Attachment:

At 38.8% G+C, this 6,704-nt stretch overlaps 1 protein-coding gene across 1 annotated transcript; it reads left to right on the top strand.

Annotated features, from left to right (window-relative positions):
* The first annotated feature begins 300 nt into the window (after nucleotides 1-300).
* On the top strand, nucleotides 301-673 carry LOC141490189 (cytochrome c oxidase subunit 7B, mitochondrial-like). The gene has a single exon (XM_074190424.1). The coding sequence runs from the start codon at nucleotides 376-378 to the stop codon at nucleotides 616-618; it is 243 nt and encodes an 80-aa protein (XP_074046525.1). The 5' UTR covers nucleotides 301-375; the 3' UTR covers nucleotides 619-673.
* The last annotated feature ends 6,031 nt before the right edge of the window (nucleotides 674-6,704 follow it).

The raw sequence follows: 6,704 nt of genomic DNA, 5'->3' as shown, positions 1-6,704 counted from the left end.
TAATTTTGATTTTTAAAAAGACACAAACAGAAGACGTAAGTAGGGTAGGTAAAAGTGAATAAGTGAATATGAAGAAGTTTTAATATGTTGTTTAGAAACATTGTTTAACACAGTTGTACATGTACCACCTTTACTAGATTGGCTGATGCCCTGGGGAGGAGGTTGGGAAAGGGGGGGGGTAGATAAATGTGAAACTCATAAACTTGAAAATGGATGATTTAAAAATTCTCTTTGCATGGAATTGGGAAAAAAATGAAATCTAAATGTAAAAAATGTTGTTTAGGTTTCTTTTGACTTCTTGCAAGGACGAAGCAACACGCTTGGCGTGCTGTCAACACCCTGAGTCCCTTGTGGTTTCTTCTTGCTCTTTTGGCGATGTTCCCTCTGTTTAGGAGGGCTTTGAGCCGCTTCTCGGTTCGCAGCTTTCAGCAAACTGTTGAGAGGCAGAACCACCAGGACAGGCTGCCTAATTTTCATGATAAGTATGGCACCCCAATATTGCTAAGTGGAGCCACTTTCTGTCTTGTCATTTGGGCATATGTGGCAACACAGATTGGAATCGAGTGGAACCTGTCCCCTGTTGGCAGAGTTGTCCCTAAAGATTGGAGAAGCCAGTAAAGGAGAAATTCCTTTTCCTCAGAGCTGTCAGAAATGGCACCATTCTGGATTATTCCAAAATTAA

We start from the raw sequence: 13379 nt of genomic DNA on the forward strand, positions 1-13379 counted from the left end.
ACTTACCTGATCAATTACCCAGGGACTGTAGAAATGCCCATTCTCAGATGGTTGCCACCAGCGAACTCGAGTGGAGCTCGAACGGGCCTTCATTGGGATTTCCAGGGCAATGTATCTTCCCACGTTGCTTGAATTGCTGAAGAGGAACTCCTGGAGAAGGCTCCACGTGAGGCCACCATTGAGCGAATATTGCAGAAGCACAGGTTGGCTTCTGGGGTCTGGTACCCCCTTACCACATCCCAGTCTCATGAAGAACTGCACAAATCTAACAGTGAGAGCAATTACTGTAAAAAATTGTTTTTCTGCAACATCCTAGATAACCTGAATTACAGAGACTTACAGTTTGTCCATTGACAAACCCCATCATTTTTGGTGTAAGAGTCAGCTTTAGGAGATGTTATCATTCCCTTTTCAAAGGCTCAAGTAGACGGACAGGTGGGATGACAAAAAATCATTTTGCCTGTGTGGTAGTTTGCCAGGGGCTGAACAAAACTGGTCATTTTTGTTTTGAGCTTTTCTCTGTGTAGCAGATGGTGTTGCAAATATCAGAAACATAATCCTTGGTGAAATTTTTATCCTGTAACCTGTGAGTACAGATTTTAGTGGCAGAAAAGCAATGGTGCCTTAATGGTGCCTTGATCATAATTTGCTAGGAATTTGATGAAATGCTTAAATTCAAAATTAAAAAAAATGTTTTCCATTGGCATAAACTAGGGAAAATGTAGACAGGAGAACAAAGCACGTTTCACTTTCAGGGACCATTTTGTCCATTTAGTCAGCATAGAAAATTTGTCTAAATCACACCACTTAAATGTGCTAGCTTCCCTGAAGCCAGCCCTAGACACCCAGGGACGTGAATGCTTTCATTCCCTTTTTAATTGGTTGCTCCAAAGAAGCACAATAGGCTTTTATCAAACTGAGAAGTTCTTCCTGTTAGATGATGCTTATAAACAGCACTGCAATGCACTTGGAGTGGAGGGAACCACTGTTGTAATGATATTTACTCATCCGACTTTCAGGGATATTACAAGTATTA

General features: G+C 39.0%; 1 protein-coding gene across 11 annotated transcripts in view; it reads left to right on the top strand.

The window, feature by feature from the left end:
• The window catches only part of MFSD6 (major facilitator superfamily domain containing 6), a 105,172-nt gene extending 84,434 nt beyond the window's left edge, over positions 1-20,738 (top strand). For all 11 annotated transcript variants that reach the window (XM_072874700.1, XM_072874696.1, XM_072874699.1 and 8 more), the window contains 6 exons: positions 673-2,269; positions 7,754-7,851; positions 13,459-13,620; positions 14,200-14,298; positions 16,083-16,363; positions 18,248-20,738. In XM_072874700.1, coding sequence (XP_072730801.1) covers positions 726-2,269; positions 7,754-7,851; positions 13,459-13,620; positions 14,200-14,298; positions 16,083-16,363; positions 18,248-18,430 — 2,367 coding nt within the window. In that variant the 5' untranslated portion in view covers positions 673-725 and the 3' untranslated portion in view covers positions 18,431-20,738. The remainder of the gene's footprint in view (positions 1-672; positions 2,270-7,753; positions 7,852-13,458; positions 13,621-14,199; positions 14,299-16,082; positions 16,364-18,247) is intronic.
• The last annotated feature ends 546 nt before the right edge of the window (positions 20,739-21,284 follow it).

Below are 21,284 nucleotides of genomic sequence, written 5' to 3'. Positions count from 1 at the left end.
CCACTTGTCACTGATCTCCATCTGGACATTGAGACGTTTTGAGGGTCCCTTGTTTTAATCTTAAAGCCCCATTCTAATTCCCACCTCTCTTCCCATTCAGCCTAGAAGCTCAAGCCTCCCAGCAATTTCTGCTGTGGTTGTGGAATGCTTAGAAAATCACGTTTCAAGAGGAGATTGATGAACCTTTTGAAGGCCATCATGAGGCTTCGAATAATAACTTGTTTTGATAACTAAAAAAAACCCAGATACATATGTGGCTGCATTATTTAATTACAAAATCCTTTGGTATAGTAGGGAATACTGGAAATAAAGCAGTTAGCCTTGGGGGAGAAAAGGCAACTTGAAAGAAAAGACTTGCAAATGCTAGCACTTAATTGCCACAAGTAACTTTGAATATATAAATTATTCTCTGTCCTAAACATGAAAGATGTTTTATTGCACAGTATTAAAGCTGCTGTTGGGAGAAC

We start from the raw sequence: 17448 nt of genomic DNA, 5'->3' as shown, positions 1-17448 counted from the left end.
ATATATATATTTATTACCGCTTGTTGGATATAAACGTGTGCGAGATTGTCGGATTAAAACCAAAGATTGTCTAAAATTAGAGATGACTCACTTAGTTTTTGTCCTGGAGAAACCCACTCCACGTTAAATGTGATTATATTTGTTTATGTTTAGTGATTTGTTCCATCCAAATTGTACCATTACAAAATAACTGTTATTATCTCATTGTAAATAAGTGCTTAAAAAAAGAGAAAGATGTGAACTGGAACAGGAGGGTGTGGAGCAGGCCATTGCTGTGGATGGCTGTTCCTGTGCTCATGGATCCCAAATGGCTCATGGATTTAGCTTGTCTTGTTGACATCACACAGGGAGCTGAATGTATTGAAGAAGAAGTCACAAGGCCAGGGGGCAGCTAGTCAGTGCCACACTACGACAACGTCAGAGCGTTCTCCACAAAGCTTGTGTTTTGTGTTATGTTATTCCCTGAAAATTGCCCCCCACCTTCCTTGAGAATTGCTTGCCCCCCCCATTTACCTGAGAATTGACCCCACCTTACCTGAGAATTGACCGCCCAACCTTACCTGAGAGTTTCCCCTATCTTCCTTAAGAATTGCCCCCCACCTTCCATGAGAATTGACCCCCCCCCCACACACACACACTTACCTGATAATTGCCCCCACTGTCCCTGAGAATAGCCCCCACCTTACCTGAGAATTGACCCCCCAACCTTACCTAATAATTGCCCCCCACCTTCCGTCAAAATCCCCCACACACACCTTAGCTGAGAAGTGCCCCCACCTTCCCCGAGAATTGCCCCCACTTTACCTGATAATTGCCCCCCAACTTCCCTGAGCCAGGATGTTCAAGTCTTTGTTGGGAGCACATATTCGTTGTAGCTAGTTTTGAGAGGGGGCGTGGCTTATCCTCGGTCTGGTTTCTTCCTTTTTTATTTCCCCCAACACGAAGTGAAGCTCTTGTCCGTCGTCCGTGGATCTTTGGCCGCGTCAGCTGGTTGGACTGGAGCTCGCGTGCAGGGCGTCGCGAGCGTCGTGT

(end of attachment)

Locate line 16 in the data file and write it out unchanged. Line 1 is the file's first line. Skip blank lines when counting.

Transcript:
We start from the raw sequence: 17448 nt of genomic DNA, 5'->3' as shown, positions 1-17448 counted from the left end.